How to Rebalance IT Investments to Create New Value
There are ways to accomplish digital transformation within your existing budget parameters.
The following is an excerpt from my book Digitally Remastered, which outlines how to successfully build a software factory to support your digital transformation efforts now and into the future:
Despite clear need, most businesses can’t afford to budget for digital transformation and innovation as a completely new, independently funded endeavor. Although some additional investment above and beyond existing technology spending may be required, optimizing existing spending should be the first step in creating new capacity to fund innovation-targeted transformation. In technology organizations where the majority of resources are dedicated to “keeping the lights on,” restructuring and reprioritizing investment across the entire portfolio can create significant savings that can be redirected to fund existing and new projects with the greatest business potential.
An integrated approach that evaluates the entire technology portfolio is an effective tool for funding new investments within an existing budget, and it also ensures that the impact of investment changes is thoroughly understood. For example, a new API initiative or application development effort may require additional investment in a specific legacy system rather than resource reduction. Or you may find that rebuilding some existing functionality will yield significant savings that can in turn fund new initiatives. Investment in automation in particular can yield substantial long-term savings that can be applied to value-creating efforts.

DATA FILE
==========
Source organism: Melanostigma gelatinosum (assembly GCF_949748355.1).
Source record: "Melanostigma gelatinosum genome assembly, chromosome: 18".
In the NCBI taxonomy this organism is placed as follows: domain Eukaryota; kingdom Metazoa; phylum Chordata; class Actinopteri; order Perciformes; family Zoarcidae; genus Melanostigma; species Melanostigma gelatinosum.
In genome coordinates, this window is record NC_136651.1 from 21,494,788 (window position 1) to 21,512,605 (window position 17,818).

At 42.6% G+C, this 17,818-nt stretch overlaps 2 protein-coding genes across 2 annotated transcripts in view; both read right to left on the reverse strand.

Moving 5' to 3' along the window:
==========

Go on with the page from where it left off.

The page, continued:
Most importantly, you must be able to objectively evaluate each and every project based on the value that it provides in the current business context. Stakeholders may have asked for some technology capability many years ago; that effort may still be funded at its original level—or perhaps higher—even though the need may no longer exist or has decreased in priority. Technology projects have a tendency to take on a life of their own; “pet projects” can be a seemingly endless draw on resources. You may find that you have a collection of zombie projects where the original justification either no longer exists or is lost to history. These and other low-value efforts represent opportunity cost that detract from your ability to invest in innovation that really matters.